The Human Rights Watch (HRW) organization, which has a long record of harshly condemning Israel, has been forced to suspend its senior military analyst following published revelations that he is an avid collector of Nazi military memorabilia.
The revelations several days ago that Marc Garlasco is fond of Nazi items were spread over the Internet, but HRW defended its analyst, stating that Garlasco “has never held or expressed Nazi or anti-Semitic views.” After newspapers in Britain and the United States picked up the story, “We have questions about whether we have learned everything we need to know,” said Carroll Bogert, associate director of HRW.
However, HRW knew for several days, if not longer, that published reports revealed that Garlasco, an American, wrote a book about Nazi-made medals and revealed that his grandfather was in Hitler’s army.
“That is so cool! The leather SS jacket makes my blood go cold it is so COOL!” Garlasco wrote under a pseudonym on a collectors' site.
However, Bogert rejected critics who linked Garlasco’s love for Nazi military items with his anti-Israel reports that accuses the Israeli army of using white phosphorous weapons in Gaza. The IDF has said any traces of the material were from smoke bombs and were easily within the limits of international law.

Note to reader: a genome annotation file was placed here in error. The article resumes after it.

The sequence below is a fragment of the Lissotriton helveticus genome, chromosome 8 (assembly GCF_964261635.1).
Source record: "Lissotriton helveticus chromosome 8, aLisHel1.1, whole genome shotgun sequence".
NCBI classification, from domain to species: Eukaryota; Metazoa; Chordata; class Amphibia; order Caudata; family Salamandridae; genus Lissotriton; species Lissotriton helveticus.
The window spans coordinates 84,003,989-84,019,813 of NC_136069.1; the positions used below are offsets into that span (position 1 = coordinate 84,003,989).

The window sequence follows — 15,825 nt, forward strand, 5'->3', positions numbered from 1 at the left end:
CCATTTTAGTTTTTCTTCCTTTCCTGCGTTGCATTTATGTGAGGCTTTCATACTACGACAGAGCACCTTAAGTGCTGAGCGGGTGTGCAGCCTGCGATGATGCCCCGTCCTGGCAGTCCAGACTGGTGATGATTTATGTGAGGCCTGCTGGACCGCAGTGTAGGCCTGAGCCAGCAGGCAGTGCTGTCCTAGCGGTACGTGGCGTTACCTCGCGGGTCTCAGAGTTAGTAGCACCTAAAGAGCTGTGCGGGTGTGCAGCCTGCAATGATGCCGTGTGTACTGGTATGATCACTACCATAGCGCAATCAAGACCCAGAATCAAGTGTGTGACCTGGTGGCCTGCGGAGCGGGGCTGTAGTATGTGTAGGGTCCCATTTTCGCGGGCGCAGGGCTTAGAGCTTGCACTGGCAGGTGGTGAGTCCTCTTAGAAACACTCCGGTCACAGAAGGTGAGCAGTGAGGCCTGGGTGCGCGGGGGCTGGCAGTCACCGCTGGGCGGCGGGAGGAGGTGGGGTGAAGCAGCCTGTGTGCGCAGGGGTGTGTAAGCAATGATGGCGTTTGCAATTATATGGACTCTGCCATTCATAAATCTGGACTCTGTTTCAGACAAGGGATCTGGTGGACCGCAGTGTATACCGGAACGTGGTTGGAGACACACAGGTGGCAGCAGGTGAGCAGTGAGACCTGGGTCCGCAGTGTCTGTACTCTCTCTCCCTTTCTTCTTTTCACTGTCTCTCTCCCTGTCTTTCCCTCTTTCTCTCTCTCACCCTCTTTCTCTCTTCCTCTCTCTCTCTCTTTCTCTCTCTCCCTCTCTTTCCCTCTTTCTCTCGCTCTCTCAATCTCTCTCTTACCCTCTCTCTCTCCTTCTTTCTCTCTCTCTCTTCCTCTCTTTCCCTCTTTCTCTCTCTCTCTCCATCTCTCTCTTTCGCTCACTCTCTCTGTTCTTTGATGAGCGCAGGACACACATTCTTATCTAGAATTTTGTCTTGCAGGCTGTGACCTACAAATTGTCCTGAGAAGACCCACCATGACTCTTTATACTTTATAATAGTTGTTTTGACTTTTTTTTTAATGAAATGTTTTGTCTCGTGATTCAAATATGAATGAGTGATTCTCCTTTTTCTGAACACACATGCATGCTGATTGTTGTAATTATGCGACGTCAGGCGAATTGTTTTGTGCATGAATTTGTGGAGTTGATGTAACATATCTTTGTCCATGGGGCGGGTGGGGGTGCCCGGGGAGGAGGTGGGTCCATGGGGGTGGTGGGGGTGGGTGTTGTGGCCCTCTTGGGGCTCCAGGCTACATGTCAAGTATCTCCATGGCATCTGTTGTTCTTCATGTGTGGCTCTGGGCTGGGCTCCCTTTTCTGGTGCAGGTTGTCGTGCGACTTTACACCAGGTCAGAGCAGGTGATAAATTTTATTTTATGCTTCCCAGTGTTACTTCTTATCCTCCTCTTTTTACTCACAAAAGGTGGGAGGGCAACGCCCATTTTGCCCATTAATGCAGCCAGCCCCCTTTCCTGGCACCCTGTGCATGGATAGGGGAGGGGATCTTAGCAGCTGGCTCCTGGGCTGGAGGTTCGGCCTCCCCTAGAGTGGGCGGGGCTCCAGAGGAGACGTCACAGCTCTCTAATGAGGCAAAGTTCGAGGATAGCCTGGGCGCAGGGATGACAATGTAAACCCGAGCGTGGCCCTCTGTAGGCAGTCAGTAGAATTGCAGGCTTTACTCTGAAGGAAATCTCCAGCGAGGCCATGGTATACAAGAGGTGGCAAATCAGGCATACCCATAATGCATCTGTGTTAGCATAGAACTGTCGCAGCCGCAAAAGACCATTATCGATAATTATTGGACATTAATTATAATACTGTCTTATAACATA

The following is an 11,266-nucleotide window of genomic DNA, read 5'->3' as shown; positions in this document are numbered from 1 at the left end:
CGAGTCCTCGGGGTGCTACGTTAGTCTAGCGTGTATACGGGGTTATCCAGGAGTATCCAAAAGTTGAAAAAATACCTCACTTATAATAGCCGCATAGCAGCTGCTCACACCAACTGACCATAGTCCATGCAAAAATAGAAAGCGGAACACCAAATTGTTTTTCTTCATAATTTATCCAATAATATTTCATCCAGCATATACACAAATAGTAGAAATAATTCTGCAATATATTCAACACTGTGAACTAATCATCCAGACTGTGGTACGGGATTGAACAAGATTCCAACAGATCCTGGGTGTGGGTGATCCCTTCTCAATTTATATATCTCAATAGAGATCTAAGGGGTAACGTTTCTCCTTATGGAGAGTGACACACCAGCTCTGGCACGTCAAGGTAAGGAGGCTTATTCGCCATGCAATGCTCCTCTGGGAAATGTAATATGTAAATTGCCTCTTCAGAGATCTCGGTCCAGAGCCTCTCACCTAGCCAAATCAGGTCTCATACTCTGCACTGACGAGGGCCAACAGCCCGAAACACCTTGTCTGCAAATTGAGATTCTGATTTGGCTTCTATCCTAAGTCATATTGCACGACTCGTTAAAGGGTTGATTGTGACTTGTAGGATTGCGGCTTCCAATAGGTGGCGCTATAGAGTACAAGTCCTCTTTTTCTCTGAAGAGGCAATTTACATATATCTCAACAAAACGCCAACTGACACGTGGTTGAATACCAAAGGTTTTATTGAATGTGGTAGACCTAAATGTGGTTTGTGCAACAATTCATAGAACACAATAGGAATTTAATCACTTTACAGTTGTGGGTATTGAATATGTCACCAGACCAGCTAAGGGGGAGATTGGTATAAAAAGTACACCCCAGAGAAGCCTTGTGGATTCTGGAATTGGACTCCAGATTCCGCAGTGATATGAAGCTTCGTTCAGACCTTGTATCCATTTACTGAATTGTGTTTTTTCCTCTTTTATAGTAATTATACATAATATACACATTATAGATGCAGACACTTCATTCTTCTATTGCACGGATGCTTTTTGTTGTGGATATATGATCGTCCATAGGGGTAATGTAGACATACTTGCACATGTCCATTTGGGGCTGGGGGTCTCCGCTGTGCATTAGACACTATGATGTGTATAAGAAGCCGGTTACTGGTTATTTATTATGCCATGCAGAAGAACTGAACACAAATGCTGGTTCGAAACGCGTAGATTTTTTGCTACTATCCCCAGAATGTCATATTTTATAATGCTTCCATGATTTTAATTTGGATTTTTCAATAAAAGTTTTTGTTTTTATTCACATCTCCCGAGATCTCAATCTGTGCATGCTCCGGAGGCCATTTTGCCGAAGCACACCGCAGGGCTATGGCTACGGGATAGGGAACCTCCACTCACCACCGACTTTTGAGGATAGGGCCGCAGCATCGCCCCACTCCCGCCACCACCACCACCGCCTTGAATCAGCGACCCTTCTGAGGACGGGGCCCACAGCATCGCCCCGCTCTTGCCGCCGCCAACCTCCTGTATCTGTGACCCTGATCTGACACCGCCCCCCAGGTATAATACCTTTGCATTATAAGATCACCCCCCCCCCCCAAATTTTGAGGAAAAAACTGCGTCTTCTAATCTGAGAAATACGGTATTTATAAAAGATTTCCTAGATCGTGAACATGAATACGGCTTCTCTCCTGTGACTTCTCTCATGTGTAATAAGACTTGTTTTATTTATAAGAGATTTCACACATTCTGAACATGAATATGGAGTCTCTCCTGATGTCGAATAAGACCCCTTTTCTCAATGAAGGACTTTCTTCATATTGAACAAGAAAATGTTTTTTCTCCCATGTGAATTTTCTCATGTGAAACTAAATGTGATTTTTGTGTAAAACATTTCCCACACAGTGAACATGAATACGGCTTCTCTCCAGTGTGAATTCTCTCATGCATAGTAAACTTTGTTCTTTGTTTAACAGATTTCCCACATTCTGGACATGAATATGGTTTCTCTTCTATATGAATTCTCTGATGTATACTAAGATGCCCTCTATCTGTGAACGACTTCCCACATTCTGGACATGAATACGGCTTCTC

The revelation of his hobby came several weeks after Prime Minister Binyamin Netanyahu’s spokesman Ron Dermer referred to HRW when he stated, “We are going to dedicate time and manpower to combating these groups; we are not going to be sitting ducks in a pond for the human rights groups to shoot at us with impunity.”
Garlasco wrote on the Huffington Post website last Friday, “I’ve never hidden my hobby, because there’s nothing shameful in it, however weird it might seem to those who aren’t fascinated by military history. Precisely because it’s so obvious that the Nazis were evil, I never realized that other people, including friends and colleagues, might wonder why I care about these things.”
Pro-Israel bloggers have alleged that HRW used fake names on comments and articles that defended the organization.